Nephilim Etymology[edit] In the Hebrew Bible[edit] The term "Nephilim" occurs just twice in the Hebrew Bible, both in the Torah. The second is Numbers 13:32–33, where ten of the Twelve Spies report that they have seen fearsome giants in Canaan. The nature of the nephilim is complicated by the ambiguity of Genesis 6:4, which leaves it unclear whether they are the "sons of God" or their offspring who are the "mighty men of old, men of renown". Interpretations[edit] There are effectively two views[15] regarding the identity of the nephilim, which follow on from alternative views about the identity of the sons of God (Bənê hāʼĕlōhîm): Fallen angels[edit] Main article: Fallen angel Some Christian commentators have argued against this view,[21][22] citing Jesus's statement that angels do not marry.[23] Others believe that Jesus was only referring to angels in heaven.[24] Second Temple Judaism[edit] Descendants of Seth and Cain[edit] Arguments from culture and mythology[edit]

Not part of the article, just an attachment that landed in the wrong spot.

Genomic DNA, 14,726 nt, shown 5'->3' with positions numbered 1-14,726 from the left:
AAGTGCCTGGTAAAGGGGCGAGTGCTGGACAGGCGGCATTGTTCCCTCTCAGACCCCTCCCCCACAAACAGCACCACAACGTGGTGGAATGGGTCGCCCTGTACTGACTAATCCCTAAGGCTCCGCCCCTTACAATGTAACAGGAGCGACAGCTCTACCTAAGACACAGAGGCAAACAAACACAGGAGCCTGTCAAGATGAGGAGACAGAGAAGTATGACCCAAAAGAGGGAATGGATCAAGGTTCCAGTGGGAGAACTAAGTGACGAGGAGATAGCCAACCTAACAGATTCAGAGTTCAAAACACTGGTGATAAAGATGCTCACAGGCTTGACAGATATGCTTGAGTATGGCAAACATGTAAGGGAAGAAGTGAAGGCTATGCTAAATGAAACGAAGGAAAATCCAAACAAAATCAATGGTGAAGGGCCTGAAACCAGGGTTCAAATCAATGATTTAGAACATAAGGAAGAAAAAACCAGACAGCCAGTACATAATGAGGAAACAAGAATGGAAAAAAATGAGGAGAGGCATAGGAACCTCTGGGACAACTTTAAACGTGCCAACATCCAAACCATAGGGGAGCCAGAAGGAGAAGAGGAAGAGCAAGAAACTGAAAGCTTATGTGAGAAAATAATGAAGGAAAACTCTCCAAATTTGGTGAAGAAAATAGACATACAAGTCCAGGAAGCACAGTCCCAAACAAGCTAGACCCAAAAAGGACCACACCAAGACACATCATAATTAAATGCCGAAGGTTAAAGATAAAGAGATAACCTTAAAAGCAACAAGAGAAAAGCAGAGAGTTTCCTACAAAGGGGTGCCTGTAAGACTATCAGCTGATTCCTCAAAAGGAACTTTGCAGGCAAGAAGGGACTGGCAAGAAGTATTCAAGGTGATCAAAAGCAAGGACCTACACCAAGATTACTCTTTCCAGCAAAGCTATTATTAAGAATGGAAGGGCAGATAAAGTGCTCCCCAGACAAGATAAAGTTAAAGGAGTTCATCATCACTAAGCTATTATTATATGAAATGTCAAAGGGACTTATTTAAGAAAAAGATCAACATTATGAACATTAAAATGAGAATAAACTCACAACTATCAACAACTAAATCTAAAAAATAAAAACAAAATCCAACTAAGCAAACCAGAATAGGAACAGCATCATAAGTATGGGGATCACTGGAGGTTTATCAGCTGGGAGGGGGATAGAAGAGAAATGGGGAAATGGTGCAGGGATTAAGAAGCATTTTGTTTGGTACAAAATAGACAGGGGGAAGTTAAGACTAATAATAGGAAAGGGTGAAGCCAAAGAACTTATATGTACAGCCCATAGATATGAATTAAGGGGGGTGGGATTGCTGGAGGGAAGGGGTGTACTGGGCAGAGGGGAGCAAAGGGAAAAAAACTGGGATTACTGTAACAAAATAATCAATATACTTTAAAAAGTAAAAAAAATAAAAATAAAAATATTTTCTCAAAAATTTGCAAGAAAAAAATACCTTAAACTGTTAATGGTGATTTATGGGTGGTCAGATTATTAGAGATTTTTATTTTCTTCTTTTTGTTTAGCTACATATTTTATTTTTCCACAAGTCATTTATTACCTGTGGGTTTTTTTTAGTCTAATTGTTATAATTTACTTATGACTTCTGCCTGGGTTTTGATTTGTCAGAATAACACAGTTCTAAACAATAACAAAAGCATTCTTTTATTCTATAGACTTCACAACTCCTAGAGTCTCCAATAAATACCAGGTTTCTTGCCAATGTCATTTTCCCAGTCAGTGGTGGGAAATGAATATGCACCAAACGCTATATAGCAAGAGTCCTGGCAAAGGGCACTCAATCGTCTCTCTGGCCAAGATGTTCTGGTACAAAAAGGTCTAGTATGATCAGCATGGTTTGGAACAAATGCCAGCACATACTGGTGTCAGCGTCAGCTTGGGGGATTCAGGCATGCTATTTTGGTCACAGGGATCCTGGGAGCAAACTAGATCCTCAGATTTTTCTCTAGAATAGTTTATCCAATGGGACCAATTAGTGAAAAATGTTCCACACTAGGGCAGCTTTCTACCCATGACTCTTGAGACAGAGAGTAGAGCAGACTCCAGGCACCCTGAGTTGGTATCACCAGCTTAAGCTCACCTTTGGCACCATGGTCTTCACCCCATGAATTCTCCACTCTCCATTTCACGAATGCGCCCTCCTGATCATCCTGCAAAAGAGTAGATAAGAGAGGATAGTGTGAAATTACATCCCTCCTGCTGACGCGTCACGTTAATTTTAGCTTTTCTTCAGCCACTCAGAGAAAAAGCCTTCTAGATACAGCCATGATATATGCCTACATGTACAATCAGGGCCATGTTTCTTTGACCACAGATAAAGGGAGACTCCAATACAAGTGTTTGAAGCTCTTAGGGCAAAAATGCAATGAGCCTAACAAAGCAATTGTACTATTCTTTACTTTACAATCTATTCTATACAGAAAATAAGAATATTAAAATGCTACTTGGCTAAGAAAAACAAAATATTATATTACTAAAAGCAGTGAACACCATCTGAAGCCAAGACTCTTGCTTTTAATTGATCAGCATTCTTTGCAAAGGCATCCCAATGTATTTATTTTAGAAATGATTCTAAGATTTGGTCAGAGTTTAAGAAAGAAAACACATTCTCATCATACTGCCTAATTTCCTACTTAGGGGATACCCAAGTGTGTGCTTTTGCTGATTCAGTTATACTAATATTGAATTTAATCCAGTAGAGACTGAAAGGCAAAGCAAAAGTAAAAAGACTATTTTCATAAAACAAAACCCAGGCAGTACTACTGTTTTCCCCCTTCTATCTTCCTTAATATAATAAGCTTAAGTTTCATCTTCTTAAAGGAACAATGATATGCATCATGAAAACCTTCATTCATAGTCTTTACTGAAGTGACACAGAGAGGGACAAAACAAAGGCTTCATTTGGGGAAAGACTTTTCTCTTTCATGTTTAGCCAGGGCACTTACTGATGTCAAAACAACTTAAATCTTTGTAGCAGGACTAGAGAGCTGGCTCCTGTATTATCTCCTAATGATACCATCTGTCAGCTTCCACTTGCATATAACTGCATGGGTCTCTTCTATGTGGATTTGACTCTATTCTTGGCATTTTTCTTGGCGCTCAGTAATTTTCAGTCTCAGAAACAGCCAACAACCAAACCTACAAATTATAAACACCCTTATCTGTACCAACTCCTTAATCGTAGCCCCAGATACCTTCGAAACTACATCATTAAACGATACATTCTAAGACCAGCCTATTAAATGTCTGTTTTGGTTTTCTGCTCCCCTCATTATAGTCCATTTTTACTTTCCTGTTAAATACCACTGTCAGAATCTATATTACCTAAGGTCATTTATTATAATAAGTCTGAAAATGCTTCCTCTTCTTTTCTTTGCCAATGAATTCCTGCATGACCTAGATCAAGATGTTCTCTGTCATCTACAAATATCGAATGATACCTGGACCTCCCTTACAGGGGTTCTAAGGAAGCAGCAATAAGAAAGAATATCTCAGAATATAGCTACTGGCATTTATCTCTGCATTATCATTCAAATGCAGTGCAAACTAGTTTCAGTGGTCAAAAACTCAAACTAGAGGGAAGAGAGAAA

nine grades of angels The world tree or mountain are conditional symbols of a centre where there is the global vertical axis, that in aggregate with a horizontal surface of the world forms coordinates of world space. Namely vertical global axis corresponds with the central numerological number 5 which is in the centre of magic square of nine numbers in a context of numerology, and other numbers of the magic square symbolize horizontal measurements of the world. Horizontal and vertical measurements of the world are congruous, namely vertical axis has numerical gradation which are projections of numbers on a horizontal surface. Accordingly physiognomy of human facial traits correspond with numerological numbers on different coordinates which designate versatile phenomena of world around, but which coincide in features of a human face. The following page compares physiognomy of a human face to circles of the universe in the Divine Comedy of Dante Alighieri. previous - upwards - following